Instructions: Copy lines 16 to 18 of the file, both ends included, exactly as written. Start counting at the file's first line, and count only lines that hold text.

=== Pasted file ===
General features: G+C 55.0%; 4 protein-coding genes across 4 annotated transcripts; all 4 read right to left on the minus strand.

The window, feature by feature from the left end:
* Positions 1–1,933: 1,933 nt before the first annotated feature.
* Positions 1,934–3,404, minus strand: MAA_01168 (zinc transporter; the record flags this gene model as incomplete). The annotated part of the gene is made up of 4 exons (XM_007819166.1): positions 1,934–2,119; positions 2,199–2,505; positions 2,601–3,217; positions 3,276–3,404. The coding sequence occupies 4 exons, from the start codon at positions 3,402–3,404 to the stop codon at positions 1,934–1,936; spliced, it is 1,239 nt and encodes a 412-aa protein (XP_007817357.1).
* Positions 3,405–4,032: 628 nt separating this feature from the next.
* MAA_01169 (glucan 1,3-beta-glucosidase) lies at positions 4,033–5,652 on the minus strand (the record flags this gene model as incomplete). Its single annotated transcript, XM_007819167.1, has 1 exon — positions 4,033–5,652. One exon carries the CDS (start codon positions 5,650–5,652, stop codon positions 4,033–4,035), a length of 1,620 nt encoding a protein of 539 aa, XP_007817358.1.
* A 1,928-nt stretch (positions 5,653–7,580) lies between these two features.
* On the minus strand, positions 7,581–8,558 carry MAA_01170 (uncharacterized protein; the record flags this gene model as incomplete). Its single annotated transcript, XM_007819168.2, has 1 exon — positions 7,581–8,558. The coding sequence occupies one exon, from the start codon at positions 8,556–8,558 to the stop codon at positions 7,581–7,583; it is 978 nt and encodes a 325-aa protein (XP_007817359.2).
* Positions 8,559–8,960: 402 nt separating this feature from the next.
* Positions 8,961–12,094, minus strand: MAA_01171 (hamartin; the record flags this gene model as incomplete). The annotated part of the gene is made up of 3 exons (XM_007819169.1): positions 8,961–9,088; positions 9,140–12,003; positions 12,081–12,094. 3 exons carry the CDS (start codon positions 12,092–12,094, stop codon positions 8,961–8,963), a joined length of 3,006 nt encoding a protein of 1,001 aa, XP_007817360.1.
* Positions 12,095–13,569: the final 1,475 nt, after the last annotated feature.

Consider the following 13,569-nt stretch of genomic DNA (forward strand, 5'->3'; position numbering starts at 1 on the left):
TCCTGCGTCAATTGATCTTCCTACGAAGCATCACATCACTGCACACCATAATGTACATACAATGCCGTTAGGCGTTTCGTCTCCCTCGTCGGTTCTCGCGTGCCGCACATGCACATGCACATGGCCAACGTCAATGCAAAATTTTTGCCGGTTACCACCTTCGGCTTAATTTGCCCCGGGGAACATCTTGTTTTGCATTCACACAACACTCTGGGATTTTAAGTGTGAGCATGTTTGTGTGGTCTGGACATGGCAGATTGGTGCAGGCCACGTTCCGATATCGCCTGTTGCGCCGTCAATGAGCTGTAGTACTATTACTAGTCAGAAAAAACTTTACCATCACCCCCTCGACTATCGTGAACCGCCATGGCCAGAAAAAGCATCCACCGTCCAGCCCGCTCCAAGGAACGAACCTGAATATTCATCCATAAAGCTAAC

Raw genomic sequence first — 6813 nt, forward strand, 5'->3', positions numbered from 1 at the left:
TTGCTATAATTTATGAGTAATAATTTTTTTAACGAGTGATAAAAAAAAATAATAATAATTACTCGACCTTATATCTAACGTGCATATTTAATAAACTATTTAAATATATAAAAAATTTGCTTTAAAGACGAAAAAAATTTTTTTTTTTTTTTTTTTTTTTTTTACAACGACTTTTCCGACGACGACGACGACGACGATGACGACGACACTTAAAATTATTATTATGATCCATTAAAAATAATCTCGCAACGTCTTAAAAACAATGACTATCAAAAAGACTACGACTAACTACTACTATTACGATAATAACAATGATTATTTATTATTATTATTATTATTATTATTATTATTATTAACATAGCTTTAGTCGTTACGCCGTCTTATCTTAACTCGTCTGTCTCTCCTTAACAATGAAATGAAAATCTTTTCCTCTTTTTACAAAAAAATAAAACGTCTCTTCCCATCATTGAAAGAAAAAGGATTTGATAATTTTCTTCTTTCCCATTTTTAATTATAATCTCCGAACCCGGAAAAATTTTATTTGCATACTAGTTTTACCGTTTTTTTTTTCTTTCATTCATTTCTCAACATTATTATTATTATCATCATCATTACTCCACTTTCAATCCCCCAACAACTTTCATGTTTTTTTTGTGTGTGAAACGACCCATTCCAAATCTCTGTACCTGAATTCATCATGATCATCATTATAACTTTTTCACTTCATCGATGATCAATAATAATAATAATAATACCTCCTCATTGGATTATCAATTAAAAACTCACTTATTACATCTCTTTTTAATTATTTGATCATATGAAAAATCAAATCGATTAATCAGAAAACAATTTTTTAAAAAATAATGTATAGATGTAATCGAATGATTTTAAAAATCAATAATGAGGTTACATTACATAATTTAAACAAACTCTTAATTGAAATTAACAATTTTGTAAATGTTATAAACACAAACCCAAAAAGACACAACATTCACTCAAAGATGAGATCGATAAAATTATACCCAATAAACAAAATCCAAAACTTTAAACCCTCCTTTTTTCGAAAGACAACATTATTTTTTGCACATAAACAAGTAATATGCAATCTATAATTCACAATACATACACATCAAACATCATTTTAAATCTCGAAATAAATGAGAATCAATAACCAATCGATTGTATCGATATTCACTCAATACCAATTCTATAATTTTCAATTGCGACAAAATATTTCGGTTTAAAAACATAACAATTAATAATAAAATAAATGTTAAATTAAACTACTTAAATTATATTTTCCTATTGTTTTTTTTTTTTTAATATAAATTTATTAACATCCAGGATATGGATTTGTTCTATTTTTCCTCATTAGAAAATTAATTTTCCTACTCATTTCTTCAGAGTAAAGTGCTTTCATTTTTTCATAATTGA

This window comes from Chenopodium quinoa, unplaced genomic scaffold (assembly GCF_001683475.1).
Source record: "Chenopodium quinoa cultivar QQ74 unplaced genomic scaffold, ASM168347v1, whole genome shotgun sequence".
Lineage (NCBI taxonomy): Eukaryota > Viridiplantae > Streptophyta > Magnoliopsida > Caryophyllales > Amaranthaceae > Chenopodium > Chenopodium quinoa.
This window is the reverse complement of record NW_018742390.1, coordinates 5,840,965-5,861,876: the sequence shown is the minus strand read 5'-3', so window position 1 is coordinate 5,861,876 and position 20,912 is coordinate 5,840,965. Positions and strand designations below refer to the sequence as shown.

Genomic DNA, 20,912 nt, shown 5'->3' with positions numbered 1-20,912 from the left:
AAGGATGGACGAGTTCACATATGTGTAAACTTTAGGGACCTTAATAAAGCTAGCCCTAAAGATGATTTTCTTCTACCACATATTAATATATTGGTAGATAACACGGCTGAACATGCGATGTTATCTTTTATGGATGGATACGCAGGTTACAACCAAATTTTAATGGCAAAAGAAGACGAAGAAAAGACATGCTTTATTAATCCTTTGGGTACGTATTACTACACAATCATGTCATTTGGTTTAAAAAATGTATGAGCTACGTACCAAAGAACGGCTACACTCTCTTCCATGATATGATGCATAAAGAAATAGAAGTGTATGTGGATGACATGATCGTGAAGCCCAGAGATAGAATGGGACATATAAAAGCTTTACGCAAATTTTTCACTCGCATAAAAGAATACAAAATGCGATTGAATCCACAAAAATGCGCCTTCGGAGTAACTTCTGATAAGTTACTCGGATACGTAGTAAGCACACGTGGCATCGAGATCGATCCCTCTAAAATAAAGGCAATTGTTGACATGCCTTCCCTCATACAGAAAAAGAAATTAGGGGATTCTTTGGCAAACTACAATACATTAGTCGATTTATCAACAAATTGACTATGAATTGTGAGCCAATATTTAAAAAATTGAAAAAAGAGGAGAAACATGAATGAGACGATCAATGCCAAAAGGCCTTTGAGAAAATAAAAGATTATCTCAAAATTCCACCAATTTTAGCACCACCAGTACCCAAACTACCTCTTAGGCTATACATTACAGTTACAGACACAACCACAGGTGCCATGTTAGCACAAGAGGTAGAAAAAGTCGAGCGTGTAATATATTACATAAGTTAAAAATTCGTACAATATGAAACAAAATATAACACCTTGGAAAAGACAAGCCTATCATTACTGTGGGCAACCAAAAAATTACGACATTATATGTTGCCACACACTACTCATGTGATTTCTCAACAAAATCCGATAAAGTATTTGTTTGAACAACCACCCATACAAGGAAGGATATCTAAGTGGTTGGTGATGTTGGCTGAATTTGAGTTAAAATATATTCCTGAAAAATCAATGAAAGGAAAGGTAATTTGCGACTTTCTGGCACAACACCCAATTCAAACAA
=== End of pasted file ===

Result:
This window comes from Chenopodium quinoa, unplaced genomic scaffold (assembly GCF_001683475.1).
Source record: "Chenopodium quinoa cultivar QQ74 unplaced genomic scaffold, ASM168347v1, whole genome shotgun sequence".
Lineage (NCBI taxonomy): Eukaryota > Viridiplantae > Streptophyta > Magnoliopsida > Caryophyllales > Amaranthaceae > Chenopodium > Chenopodium quinoa.